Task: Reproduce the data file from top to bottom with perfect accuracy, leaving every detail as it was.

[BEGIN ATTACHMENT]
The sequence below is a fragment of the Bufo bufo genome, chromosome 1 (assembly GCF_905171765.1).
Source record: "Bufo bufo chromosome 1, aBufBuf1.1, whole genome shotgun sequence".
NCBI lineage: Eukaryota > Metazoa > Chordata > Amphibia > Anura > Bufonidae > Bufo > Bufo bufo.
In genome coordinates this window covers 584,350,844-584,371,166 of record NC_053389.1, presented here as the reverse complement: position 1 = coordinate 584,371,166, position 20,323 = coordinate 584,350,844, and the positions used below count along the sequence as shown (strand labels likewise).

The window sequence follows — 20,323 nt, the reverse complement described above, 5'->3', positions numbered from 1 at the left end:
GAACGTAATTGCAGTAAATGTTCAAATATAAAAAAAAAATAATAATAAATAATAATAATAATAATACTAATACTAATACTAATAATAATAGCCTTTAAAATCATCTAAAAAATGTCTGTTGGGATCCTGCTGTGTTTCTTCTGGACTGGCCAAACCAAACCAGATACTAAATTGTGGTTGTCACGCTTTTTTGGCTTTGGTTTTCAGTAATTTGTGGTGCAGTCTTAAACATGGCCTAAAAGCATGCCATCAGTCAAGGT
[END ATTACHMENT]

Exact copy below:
The sequence below is a fragment of the Bufo bufo genome, chromosome 1 (assembly GCF_905171765.1).
Source record: "Bufo bufo chromosome 1, aBufBuf1.1, whole genome shotgun sequence".
NCBI lineage: Eukaryota > Metazoa > Chordata > Amphibia > Anura > Bufonidae > Bufo > Bufo bufo.
In genome coordinates this window covers 584,350,844-584,371,166 of record NC_053389.1, presented here as the reverse complement: position 1 = coordinate 584,371,166, position 20,323 = coordinate 584,350,844, and the positions used below count along the sequence as shown (strand labels likewise).

The window sequence follows — 20,323 nt, the reverse complement described above, 5'->3', positions numbered from 1 at the left end:
GAACGTAATTGCAGTAAATGTTCAAATATAAAAAAAAAATAATAATAAATAATAATAATAATAATACTAATACTAATACTAATAATAATAGCCTTTAAAATCATCTAAAAAATGTCTGTTGGGATCCTGCTGTGTTTCTTCTGGACTGGCCAAACCAAACCAGATACTAAATTGTGGTTGTCACGCTTTTTTGGCTTTGGTTTTCAGTAATTTGTGGTGCAGTCTTAAACATGGCCTAAAAGCATGCCATCAGTCAAGGT